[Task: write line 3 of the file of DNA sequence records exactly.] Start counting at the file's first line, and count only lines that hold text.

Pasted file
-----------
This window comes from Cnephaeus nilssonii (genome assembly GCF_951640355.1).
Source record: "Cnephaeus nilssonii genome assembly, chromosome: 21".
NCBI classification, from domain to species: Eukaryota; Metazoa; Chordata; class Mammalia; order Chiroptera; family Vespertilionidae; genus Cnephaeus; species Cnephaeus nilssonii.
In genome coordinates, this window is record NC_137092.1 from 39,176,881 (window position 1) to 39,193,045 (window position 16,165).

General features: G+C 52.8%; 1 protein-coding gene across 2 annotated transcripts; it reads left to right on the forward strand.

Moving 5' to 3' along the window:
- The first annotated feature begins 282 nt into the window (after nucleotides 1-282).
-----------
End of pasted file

NCBI classification, from domain to species: Eukaryota; Metazoa; Chordata; class Mammalia; order Chiroptera; family Vespertilionidae; genus Cnephaeus; species Cnephaeus nilssonii.